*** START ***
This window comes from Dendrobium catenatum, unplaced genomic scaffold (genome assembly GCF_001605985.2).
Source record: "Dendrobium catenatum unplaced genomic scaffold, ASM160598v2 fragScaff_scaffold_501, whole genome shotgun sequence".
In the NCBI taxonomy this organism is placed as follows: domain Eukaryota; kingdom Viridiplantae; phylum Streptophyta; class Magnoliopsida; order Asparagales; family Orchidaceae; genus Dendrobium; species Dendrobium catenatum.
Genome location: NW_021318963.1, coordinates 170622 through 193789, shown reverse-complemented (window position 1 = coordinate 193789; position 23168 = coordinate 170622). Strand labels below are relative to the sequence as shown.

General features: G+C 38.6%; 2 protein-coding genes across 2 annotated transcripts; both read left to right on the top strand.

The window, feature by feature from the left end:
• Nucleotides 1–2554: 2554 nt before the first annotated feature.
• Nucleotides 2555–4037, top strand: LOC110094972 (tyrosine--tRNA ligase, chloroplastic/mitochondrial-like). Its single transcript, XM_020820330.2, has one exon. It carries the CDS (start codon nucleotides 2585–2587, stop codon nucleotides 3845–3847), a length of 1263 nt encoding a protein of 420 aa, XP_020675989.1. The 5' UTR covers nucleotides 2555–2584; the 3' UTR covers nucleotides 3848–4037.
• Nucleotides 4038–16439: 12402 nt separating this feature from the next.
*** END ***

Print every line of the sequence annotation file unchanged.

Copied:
This window comes from Dendrobium catenatum, unplaced genomic scaffold (genome assembly GCF_001605985.2).
Source record: "Dendrobium catenatum unplaced genomic scaffold, ASM160598v2 fragScaff_scaffold_501, whole genome shotgun sequence".
In the NCBI taxonomy this organism is placed as follows: domain Eukaryota; kingdom Viridiplantae; phylum Streptophyta; class Magnoliopsida; order Asparagales; family Orchidaceae; genus Dendrobium; species Dendrobium catenatum.
Genome location: NW_021318963.1, coordinates 170622 through 193789, shown reverse-complemented (window position 1 = coordinate 193789; position 23168 = coordinate 170622). Strand labels below are relative to the sequence as shown.

General features: G+C 38.6%; 2 protein-coding genes across 2 annotated transcripts; both read left to right on the top strand.

The window, feature by feature from the left end:
• Nucleotides 1–2554: 2554 nt before the first annotated feature.
• Nucleotides 2555–4037, top strand: LOC110094972 (tyrosine--tRNA ligase, chloroplastic/mitochondrial-like). Its single transcript, XM_020820330.2, has one exon. It carries the CDS (start codon nucleotides 2585–2587, stop codon nucleotides 3845–3847), a length of 1263 nt encoding a protein of 420 aa, XP_020675989.1. The 5' UTR covers nucleotides 2555–2584; the 3' UTR covers nucleotides 3848–4037.
• Nucleotides 4038–16439: 12402 nt separating this feature from the next.